“When a new State is proposed to be organized, the people elect delegates to a Convention, for the purpose of framing a Constitution. After that instrument has been adopted in Convention, it is submitted to the vote of the people, and, on ballot, they declare ‘for the Constitution,’ or ‘against the Constitution.’ If the affirmative receive a majority of votes, it is adopted; if the majority vote for the negative, the Constitution is rejected. Whenever the people desire it, another Convention is called. In the old States it is difficult to effect a revision of that instrument.”
It is usual for the Legislature to pass a law to take the vote of the people whether or not a Convention shall be authorized to meet for the purpose of revising the Constitution. The people ballot directly upon the question—“For a Convention,” “against a Convention.” If carried in the affirmative, the next Session of the Legislature passes a law authorizing a Convention to be convened, and its members to be elected. The delegates are then elected and the Convention assembles according to law, and proceed to revise the Constitution. This body sometimes continues in session several weeks. When the revised instrument has been completed the Convention orders its submission to the vote of the people, and then adjourns. The people cast their ballots either “for the Constitution” or “against the Constitution.” If adopted, a new Government is organised, but if rejected and the effort to change the Government has failed, the old Constitution is continued in force.
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These proceedings, namely, the passing of the Bill by the Legislature, and the taking of the vote of the people whether or not a Convention shall be convened; the passing of the Bill for the election of the delegates and the other formalities alluded to, occupy some four or five years.”
“The sovereign power of a State is derived from the people.” But here they take the ground that the General Government is the fountain of all power, and sends out her little streams to the local Legislature, thus reverting the idea of the United States. Now let me show you that they did appeal to the people to ratify what they had done in Convention. “The Convention continued in session four months, and on the 17th day of September, 1787, the following organic instrument was adopted.” Then follows the Constitution signed by George Washington—This Constitution was reported to the Congress; and from that body was sent to the respective States for ratification, in accordance with proceedings of the Convention.” The Resolution of Congress passed on the 28th September, 1787, was as follows:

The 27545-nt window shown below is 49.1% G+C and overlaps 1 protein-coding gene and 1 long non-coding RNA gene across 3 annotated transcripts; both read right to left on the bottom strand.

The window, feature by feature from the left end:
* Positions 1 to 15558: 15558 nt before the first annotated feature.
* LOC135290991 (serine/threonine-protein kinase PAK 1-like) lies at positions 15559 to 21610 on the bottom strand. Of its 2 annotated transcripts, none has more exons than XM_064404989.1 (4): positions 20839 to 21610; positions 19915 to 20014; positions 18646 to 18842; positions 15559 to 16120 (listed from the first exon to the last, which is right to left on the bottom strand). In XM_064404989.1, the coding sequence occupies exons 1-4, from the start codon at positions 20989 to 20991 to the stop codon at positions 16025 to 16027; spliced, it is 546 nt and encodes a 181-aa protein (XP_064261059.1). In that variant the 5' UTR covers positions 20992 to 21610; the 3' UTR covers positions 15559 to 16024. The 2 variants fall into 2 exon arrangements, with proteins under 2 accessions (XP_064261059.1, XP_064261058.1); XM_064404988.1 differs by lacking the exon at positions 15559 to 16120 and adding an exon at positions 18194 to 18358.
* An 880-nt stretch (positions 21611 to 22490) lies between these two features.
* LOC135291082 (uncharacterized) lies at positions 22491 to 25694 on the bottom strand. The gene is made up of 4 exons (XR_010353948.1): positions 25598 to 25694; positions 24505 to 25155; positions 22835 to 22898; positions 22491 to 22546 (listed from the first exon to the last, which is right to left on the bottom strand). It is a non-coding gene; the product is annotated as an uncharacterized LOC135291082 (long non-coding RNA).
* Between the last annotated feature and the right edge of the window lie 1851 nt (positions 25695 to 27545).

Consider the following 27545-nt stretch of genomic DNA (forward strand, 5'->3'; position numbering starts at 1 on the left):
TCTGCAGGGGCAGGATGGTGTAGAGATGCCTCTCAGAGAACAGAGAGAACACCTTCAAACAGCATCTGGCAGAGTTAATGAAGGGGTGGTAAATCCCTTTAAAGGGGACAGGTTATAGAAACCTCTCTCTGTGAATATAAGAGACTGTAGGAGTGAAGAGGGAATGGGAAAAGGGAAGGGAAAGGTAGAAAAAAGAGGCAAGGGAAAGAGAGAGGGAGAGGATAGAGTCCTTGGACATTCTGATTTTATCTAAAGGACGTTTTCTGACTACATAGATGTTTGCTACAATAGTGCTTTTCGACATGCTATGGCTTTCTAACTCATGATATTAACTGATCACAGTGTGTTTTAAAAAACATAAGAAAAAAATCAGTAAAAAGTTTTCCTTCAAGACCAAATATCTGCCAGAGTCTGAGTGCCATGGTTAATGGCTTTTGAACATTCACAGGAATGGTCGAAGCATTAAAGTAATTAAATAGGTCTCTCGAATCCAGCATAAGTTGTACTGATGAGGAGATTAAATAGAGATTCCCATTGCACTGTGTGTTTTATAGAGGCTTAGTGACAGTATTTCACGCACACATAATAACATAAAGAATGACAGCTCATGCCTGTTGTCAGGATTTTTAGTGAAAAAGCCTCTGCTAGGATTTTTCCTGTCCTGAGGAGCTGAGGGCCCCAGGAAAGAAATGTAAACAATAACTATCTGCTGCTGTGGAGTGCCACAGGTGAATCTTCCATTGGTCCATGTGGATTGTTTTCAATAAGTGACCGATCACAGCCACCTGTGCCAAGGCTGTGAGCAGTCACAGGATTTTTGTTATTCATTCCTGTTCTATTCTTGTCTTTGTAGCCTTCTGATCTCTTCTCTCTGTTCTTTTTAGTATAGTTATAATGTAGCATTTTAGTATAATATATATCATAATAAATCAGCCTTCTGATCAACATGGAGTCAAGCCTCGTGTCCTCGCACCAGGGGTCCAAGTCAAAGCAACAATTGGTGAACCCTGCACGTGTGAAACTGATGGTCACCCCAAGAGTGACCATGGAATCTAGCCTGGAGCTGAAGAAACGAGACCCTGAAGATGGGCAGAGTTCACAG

Resolved unanimously—That the Report of the Convention be transmitted to the several Legislatures, in order to be submitted to a Convention of delegates chosen in each State by the people thereof, in conformity to the resolves of the Convention made and provided in that case.”
Here the Convention showed proper respect for the rights of the people. I have gone into the subject more than I intended at first. The House will probably vote for the Amendment, taking from us the right of expressing our opinions on the subject of Union. The Resolutions I submitted are surely reasonable. There is one point on which I think none can take exception to, and that is that these Lower Provinces shall have at least one member each in the Executive Council of the General Parliament, to secure the rights and interests of their own people for all time to come. This I hold should be put in the Scheme, for in a written Constitution it is necessary that every point should be well defined as the management of affairs will necessarily be in strict accordance with the letter of the Constitution. Canada will form the all-powerful part of the Confederation, and we ask for the appointment of one of our members to the Executive; and let it be as a right, as part of the great Magna Charter, and not be humiliated to ask it as a favour from Upper Canada. I think, too, that the Inter-colonial railway should be bona fide commenced before the General Government should have the right to tax us for its construction. No arrangement, I fear, will be made by which they will be able to proceed except by taxing us, unless their hand it stayed. I believe the first Session of the General Parliament we shall have the Stamp duties fixed upon us. We shall also have a tax put upon newspapers. 12 1/2 cents a pound on tea, a tax on flour, and a heavy export duty on our lumber. Then the only means to take to secure the building of the Inter-colonial railroad is by preventing these burdens being placed upon us till the work is underway. The putting in of this provision will not affect Confederation at all, it will only secure us if it is put in. Mr. Galt expresses the opinion that soon we shall be entirely separated from England. He expects to see us a great nationality on this Continent, friendly to England, but yielding her no allegiance. This is I am opposed to I want to see no separation from the Mother Country. I think the Resolutions I have offered deserve the support of this House. If hon. members are willing to yield up their right of opinion they will of course vote for the Amendment, but if not they must support the Resolutions.
The House then divided on the Amendment. Ayes—Hon. Mr. Tilley, Hon. Mr. Fischer, Hon. Mr. Williston, Hon. Mr. McClellan, Hon. Mr. McMillan, Hon. Mr. Wilmot, Hon. Mr. Connell, Mr. Lindsay, Mr. Perley, Mr. McAdam, Mr. Ryan, Mr. Babbit, Mr. Ferris, Mr. J. Flewwelling, Mr. Glazier, Mr. Wetmore, Mr. Quinton, Mr. DesBrisay, Mr. Thompson, Mr. Beckwith, Mr. Chandler, Mr. Beveridge, Mr. Sutton, Mr. Kerr, Mr. DAvis, Mr. Stevens, Mr, Hibbard, Mr. Skinner, Mr. Johnson, and Dr. Dow—30.
Nays—Mr. Smith, Mr. Young, Mr. Caie, Mr. Botsford, Mr. McQueen, Mr. Meehan, Mr. McInerny, and Mr. Landry—8.
Messrs. W.P. Flewelling and Herbert were absent.